I've been doing a bit of non-school reading this last week. I had The Golden Compass on the plane to Pantheacon a couple of weeks ago. This last week, I read The Subtle Knife as well, which is the sequel for those that don't know. As people had told me, it wasn't quite as good as the first novel but still quite well written.
In an effort to be more financially conscientious, I'm getting more books from the library system. There were several books on my Amazon wish list that I found last week. I believe that they were recommended by BoingBoing and Cory Doctorow because I wouldn't necessarily have picked these particular needles from the book haystack without being pointed at them.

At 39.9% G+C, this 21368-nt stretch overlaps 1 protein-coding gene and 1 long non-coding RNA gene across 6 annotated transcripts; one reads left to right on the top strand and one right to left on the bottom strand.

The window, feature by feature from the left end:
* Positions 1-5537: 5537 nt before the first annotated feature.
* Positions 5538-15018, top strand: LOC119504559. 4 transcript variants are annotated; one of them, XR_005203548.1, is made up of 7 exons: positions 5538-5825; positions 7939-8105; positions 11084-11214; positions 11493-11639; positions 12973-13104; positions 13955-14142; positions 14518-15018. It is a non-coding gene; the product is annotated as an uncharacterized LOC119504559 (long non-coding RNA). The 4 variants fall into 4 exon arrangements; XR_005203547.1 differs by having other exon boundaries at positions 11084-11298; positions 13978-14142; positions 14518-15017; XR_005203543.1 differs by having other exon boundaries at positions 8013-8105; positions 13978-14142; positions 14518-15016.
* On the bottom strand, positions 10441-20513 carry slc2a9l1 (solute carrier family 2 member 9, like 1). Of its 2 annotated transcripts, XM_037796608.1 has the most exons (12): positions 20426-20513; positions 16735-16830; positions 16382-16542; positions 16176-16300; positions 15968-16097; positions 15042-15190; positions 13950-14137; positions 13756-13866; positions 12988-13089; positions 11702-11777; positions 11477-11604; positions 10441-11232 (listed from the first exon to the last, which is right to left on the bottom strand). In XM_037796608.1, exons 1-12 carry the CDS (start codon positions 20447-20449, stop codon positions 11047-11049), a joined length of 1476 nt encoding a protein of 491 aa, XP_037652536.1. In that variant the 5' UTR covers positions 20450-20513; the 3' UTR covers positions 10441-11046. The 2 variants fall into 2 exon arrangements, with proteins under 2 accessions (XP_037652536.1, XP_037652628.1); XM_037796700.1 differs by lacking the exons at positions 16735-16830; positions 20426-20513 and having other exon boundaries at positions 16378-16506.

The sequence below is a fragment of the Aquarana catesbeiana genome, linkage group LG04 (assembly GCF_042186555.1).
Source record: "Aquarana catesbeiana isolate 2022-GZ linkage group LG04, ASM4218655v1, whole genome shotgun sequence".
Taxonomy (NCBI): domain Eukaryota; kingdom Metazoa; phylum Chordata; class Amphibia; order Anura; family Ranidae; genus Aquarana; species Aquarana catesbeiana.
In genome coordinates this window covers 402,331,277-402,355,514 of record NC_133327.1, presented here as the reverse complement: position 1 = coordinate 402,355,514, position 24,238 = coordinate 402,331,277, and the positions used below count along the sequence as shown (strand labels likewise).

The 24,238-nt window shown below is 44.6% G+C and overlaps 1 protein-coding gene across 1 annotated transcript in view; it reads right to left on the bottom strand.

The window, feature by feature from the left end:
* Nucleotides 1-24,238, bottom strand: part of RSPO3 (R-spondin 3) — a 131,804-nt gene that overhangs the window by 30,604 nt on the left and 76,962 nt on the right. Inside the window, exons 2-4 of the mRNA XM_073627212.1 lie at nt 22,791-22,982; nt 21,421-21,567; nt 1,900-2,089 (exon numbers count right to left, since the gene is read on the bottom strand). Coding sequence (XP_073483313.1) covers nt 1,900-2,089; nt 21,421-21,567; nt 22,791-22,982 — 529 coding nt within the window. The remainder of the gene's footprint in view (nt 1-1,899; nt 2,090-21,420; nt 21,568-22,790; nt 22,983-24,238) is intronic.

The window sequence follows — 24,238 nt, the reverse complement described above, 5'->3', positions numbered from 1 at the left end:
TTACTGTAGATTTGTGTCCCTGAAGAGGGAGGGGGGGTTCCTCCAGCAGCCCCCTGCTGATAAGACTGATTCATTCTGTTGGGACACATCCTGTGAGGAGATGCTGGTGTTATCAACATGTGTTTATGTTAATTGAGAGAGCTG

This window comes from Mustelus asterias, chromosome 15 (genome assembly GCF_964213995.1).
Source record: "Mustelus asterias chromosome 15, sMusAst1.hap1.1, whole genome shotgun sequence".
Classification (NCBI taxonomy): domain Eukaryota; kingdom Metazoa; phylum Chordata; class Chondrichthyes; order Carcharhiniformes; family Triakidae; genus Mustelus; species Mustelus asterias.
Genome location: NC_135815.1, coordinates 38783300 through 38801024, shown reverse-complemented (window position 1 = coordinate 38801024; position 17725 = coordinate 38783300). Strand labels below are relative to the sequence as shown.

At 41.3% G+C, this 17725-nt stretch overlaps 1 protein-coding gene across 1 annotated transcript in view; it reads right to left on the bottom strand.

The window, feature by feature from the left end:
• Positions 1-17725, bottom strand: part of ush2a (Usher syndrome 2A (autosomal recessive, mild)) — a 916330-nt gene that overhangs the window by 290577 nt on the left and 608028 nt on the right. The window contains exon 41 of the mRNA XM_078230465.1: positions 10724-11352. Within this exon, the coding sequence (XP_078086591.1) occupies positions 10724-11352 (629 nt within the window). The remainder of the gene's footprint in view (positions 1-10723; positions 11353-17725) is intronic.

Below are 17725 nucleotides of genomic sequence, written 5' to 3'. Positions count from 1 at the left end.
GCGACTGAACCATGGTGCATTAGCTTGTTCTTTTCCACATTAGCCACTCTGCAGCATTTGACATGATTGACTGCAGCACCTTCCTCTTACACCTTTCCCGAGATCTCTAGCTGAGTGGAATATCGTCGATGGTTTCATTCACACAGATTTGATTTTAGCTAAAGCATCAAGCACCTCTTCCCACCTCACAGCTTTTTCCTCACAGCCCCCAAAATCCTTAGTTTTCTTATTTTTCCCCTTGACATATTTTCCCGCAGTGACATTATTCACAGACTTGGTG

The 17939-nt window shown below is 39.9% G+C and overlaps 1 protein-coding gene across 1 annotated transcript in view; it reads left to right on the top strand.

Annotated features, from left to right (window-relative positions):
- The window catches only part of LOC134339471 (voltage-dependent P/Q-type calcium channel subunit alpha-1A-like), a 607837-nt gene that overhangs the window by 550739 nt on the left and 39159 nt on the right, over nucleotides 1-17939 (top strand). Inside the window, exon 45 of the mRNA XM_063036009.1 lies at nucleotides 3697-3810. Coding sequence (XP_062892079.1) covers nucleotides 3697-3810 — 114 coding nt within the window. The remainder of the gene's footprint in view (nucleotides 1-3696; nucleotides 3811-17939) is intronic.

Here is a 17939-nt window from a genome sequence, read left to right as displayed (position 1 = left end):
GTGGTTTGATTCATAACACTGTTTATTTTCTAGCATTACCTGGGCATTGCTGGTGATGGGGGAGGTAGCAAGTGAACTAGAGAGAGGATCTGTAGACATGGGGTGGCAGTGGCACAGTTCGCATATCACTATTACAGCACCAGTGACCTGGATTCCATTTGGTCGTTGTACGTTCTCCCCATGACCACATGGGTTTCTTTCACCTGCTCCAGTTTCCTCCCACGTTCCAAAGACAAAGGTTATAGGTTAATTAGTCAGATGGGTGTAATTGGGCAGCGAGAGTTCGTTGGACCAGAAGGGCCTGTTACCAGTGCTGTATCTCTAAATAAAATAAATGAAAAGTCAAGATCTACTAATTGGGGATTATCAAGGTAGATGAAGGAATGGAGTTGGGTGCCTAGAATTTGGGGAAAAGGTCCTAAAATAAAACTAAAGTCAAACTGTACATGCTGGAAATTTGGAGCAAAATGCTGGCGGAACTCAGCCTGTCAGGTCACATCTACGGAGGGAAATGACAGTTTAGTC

One of these is Crux, which is time kind of time travel space opera bit. I haven't read that one yet. The other was Bad Magic, which is a first novel by Stephan Zielinski. I was very surprised. It turned out to be quite a page turner. It is also, in some sense, the book that I could have written with my background. It is a "scary monsters are out there" book in a light hearted way. Basically, there are supernatural monsters in the world. In an effort at self-preservation, people learned to close their third eyes as a survival instinct under the "if I can't see them, they can't see me" principle, which turns out to actually work for the most part. People, as a whole, are oblivious but the monsters are organized and have their own plans for people. Enter our heroes, a cell of revolutionary magicians, witches, professors, and general do-gooders who have some ability (varying with the person) to at least see the monsters and affect them and a desire to save the world while not getting crushed. Some of the same themes as The Invisibles but with a completely different tone. Like I said, it is pretty light hearted in a lot of ways, kind of like Cory Doctorow's work. There are enough little references to bits and enough genuine creative parts that I know the author has been pondering and thinking through this book for a while. In any case, I recommend people to read it, especially when it comes out in paperback.
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